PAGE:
Director/Screenplay – Woody Allen, Producer – Robert Greenhut, Photography (colour + some scenes b&w) – Gordon Willis, Music – Dick Hyman, Production Design – Stuart Wurtzel. Production Company – Orion Pictures.
Mia Farrow (Cecilia), Jeff Daniels (Tom Baxter/Gil Shepard), Danny Aiello (Monk)
Cecilia, a mousy Depression-era housewife trapped in a marriage with a layabout husband Monk, takes refuge in the movies. She returns to see the romantic comedy ‘The Purple Rose of Cairo’ again and again. One day, Tom Baxter, the film’s archaeologist hero, abruptly steps out of the screen to join Cecilia, amazed to keep seeing her there. However, Tom’s nobility and screen perfection prove out of place in the real world – he not knowing what a pregnant woman or sex is, and waiting for the fadeout after kissing Cecilia. Meanwhile, the theatre management is left in a panic, and Gil Shepard, the actor playing the hero, arrives in an attempt to halt the negative publicity to his career.
The Purple Rose of Cairo is a Woody Allen film. It received considerable critical acclaim when it came out in 1985 – it even won Best Picture at that year’s BAFTA Awards and was nominated for a Best Screenplay Academy Award – although has faded somewhat in the Woody Allen pantheon since then. Nevertheless, The Purple Rose of Cairo does have Allen in the playful, whimsical and overtly fantastical state of mind that he likes to visit every so often.
The Purple Rose of Cairo retreads similar territory that Woody Allen delved into in Play It Again Sam (1972). Indeed, The Purple Rose of Cairo is fairly much an expansion of the joke at the heart of Play It Again Sam, which had Humphrey Bogart appearing to offer frequently inappropriate tough guy romantic advice to the neurotic Allen. The Purple Rose of Cairo makes a similar play between the stylised unreality of 1930s black-and-white drawing room dramas and bittersweet reality – in this case represented by The Depression, which comes shot in muted downbeat autumnal browns and greys.
Overall, The Purple Rose of Cairo is a more subdued Woody Allen film but it is nevertheless very funny. Allen wittily compounds the central idea. There are some particularly amusing moments deflating the balloon of cinematic illusion perpetuated by 1930s films – like Jeff Daniels’ character out in the real world not knowing what a pregnant woman, a soup kitchen or a brothel is. Or when he kisses Mia Farrow and turns puzzled expecting a fadeout. Elsewhere, Woody Allen punctures the 1930s screen code of moral decency – Jeff Daniels heroically challenges Danny Aiello to a fight and is beaten up because he expects his opponent to ‘play fair’.
Both Mia Farrow and Jeff Daniels give fine performances. Mia Farrow is an actress that has a vast untapped comic talent. Allen, who was living de facto with her when he made this (before their bitter high-profile split-up) steps back from the actor’s chair and gives her the show all to herself. Jeff Daniels has the bland good looks and uppity cheer of a perfect 30s matinee idol and gives fine straight-faced support in his first major screen role.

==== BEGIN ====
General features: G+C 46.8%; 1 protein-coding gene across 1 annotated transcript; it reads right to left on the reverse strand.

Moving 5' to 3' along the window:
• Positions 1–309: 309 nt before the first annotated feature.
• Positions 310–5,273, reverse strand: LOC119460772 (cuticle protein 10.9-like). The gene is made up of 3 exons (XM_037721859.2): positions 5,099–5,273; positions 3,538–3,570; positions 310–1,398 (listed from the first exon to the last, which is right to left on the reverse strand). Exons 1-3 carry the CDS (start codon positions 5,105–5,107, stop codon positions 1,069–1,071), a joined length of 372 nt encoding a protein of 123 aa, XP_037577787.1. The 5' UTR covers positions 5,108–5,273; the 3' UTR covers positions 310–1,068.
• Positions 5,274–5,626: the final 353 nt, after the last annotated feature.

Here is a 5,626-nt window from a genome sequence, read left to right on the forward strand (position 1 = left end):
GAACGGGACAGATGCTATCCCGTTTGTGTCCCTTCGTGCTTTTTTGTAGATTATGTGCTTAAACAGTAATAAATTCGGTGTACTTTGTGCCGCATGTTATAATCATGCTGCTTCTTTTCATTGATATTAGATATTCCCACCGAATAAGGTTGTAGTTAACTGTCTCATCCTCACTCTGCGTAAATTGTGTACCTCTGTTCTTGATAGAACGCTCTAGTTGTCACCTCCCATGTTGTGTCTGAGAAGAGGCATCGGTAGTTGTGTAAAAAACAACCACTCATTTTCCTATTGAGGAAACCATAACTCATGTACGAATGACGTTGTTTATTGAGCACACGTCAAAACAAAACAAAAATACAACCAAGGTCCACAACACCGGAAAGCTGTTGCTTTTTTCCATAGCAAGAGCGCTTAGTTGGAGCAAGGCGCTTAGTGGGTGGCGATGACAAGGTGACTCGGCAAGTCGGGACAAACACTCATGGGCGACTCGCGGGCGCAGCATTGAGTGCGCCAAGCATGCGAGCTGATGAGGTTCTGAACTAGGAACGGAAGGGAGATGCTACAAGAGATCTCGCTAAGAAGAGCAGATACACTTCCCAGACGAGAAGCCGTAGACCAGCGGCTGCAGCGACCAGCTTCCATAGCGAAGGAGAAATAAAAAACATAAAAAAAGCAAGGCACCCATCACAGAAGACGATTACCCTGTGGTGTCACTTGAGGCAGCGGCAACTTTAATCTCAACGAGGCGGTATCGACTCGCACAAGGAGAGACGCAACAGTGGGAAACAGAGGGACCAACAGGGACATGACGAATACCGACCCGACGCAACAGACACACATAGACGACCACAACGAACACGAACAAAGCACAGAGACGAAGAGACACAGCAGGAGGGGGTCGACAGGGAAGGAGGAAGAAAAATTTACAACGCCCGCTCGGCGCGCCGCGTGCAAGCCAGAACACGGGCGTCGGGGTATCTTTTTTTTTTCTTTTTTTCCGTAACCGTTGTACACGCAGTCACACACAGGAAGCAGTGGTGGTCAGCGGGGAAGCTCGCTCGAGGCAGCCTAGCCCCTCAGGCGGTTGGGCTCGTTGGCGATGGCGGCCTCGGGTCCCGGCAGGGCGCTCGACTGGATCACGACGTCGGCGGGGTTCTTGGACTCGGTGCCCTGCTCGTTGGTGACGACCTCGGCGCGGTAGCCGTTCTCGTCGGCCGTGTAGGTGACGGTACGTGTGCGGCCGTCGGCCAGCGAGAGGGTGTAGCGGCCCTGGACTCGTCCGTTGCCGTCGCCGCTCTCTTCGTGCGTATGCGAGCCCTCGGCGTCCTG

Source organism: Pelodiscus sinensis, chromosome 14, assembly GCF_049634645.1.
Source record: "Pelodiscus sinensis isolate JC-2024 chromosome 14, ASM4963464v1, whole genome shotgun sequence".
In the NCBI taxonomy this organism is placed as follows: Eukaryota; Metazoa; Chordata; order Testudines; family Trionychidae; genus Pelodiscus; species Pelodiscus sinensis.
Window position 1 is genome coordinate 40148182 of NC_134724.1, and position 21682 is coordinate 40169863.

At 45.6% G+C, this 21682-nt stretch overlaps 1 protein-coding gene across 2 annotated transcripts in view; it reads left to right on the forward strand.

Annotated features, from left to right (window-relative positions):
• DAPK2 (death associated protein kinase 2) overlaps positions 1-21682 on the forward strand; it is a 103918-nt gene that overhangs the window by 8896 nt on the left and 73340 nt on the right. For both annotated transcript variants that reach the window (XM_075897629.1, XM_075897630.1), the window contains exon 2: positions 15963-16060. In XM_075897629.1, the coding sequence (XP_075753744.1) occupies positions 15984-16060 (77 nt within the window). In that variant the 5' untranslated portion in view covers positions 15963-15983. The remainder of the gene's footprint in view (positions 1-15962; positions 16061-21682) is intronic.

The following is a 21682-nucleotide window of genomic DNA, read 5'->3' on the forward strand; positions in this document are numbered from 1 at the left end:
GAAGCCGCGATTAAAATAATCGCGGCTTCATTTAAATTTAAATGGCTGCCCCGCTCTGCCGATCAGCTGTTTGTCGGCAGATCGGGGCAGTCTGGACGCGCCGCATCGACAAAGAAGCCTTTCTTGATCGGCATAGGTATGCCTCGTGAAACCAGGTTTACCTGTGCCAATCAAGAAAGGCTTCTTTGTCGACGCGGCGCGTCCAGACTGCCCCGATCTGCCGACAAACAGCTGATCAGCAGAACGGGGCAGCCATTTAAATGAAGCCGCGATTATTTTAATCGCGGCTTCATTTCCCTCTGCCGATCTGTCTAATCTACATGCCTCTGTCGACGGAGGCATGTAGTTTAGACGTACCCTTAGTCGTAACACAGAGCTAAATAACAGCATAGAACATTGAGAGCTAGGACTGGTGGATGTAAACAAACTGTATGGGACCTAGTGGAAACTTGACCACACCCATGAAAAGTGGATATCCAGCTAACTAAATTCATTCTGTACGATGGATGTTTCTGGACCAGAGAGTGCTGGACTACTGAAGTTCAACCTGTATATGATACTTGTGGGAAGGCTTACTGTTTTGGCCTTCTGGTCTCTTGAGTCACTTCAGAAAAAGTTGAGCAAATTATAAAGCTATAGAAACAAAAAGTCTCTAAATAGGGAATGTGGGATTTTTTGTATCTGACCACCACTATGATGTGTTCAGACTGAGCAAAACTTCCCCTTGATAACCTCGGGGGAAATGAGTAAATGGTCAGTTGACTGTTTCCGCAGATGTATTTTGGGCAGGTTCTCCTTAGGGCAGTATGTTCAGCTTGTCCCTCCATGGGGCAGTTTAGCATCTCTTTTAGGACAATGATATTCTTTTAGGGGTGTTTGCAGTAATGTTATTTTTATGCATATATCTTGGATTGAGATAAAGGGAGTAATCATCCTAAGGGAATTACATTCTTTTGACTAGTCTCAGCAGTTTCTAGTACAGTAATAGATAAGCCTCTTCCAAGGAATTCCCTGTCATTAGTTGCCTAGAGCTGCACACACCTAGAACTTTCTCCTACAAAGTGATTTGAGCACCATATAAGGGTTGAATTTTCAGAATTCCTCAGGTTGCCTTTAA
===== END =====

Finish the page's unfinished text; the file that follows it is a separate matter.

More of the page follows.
The ending of the film comes with a decidedly downbeat crunch. Here Allen leaves heroine Mia Farrow abandoned by both Tom and Gil. It seems a decided downer until one realizes that it is Woody Allen saying he is not unaware that the medium he is conducting his send-up of cinematic cliches in is cinema too. Almost cruelly, he nudges us out of not just the romantic illusions he is deflating in the film within the film, but also this movie’s romantic illusion to us. It is his reminder to us that no matter what expectations we might have of characters on a screen that happy endings do not always work out in real life.
The Purple Rose of Cairo was the first film to venture into the theme of meta-fictions wherein the cinema screen is treated as having an ontological existence of its own with characters stepping in and out of the screen. Later films taking up this theme include Who Framed Roger Rabbit? (1988) and its imitators, the underrated Last Action Hero (1993), Wes Craven’s New Nightmare (1994) and Rubber (2010), and the films of Maurizio Nicchetti, who has been called the ‘Italian Woody Allen’, in particular Nichetti’s The Icicle Thief (1989), which was strongly influenced by Purple Rose. Pleasantville (1998) does similar things with television. (For more detail see Meta-Fiction Films).
Woody Allen’s other genre films are:– Play It Again Sam (1972), Everything You Always Wanted to Know About Sex * But Were Afraid to Ask (1972), Sleeper (1973), Love and Death (1975), A Midsummer Night’s Sex Comedy (1982), Zelig (1983), New York Stories (1989), Alice (1990), Shadows and Fog (1991), Mighty Aphrodite (1995), Everyone Says I Love You (1996), Deconstructing Harry (1997), Match Point (2005), Scoop (2006), Midnight in Paris (2011), To Rome with Love (2012) and Magic in the Moonlight (2014).